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55 Cards in this Set

  • Front
  • Back
sound travels in compression waves through a particular medium
vibration of medium

a. solid-----> liquid-----> gas
fastest slowest
sound as a wave

series of high pressure areas
“compressions”
sound as a wave

series of low pressure areas
“rarefactions”
graphic representation of areas of compression and rarefaction of a sound wave
sine wave
the distance between 2 areas of compression for a given sound wave
wavelength
the number of waves that pass a given point in one second (1/s = 1 Hertz)
frequency
high pitched tones
short wavelength/high frequency
long wavelength/low frequency
low pitched tones
20Hz - 20,000 Hz (2-3 Hz distinction)
human frequency range
intensity of energy in a given wave of sound; signified by height of sine wave
amplitude
subjective interpretation of the intensity of a sound
loudness
logarithmic scale to measure the intensity of sound waves
decibel
0 dB threshold for audibility
10 dB l0 X 0 dB
20 dB 100 X 0 dB
30 dB 1000 X 0 dB
40 dB 10,000 X 0 dB
Energy in the Sound Wave
barely audible
2 X 0 dB
4 X 0 dB
8 X 0 dB
16 X 0 dB
Perceived Loudness
human amplitude range
0 dB - 120 dB (130 dB = pain level)
air -->
external auditory canal -->
tympanic membrane (ear drum) -->
ossicles (malleus, incus, stapes.) -->
oval window of cochlea -->
vibration of cochlear fluid -->
basilar membrane of cochlea
Transmission of Sound to the Inner Ear
Resonance of Basilar Membrane
1.vibration of oval window -> perilymph vibration
2.for 20 - 20,000 Hz only, vibration of vestibular membrane
3.vestibular membrane vibration -> endolymph vibration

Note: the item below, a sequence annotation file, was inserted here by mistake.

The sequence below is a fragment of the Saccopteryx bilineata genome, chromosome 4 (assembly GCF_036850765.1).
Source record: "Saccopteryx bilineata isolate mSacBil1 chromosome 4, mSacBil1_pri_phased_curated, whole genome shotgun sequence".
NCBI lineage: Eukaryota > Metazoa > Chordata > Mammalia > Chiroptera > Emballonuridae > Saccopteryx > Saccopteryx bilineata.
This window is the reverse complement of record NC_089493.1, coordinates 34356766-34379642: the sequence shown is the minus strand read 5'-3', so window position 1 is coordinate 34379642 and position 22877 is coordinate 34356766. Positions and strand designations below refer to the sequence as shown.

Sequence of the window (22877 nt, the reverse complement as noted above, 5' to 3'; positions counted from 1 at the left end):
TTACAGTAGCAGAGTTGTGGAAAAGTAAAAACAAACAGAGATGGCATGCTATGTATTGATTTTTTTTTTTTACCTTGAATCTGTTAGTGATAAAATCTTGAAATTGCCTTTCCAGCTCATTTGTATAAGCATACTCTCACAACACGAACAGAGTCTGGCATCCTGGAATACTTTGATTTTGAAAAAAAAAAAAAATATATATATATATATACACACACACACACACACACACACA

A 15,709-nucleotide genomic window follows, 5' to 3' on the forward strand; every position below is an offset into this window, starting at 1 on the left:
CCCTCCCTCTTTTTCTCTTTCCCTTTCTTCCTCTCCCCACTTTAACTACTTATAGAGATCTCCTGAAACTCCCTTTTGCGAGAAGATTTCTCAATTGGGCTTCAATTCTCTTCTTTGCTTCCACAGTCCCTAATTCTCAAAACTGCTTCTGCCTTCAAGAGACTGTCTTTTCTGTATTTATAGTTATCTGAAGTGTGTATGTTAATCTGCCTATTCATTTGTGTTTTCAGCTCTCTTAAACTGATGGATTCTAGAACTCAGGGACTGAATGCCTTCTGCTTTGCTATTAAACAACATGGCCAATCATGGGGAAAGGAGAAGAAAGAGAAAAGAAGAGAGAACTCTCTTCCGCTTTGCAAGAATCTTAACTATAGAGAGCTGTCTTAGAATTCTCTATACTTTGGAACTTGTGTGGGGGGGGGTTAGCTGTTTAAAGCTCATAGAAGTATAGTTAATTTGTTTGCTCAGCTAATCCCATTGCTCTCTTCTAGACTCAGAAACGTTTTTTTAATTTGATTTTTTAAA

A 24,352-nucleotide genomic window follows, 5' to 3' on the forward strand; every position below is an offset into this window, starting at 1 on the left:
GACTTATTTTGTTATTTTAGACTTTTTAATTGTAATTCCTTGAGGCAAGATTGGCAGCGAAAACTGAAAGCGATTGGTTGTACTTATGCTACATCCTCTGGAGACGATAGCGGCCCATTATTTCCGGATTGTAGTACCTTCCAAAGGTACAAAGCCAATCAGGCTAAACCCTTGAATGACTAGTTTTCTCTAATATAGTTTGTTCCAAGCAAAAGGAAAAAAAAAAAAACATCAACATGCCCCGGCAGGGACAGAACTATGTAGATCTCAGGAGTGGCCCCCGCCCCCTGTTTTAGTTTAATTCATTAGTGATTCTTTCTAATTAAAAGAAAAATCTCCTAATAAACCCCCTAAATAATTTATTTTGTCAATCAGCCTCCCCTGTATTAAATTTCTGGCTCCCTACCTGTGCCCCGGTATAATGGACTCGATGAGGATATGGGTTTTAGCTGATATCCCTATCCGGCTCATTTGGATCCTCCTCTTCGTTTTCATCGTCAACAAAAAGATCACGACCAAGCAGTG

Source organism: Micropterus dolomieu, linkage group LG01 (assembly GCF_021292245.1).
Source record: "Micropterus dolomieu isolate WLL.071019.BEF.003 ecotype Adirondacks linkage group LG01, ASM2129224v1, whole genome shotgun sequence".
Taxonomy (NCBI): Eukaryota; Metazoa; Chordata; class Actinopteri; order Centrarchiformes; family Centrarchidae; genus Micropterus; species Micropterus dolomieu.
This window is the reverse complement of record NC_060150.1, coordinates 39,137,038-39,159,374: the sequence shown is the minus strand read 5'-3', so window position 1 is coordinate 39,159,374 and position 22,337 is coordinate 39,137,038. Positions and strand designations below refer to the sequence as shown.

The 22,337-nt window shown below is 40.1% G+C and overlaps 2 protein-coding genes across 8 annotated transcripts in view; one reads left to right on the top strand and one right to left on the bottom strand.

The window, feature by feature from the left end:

4.endolymph vibration -> vibration of basilar membrane
5.basilar membrane “fibers” of different length, thickness, and tension like strings of a
piano
different fibers of basilar membrane have different “natural frequencies”
resonance
vibrate only at SPECIFIC frequency (pitch)
SPECIFIC parts of basilar membrane
rest on the basilar membrane, contain "stereocilia" which project into
the "tectorial membrane" just above
cochlear hair cells
a. basilar m. vibration -> hair cell vibration
b. hair cell vibration -> opening/closing channels
c. depolarization/hyperpolar -> cochlear nerve
d. cochlear nerve impulses -> to brain
Excitation of Hairs Cells of Organ of Corti
cochlear nerve(vestibulocochlear VIII)->
spiral ganglion -->
cochlear nuclei (medulla) -->
superior olivary nucleus -->
lateral lemniscal tract -->
inferior colliculus -->
medial geniculate body of thalamus -->
auditory cortex (superior temporal lobe)
Anatomical Pathway to the Brain
Processing of Auditory Information

location of vibration on the basilar membrane
Perceiving Pitch (Frequency)
Processing of Auditory Information

more hair cells of the basilar membrane (with same pitch) are activated
Perceiving Differences in Loudness (Intensity)
Processing of Auditory Information
localizing Source of Sound

first point where sound from both ears come together
superior olivary nucleus
Processing of Auditory Information
localizing Source of Sound

the amplitude of sound waves hitting the different ears
relative intensity
Processing of Auditory Information
localizing Source of Sound

the difference in timing in which a sound reaches both ears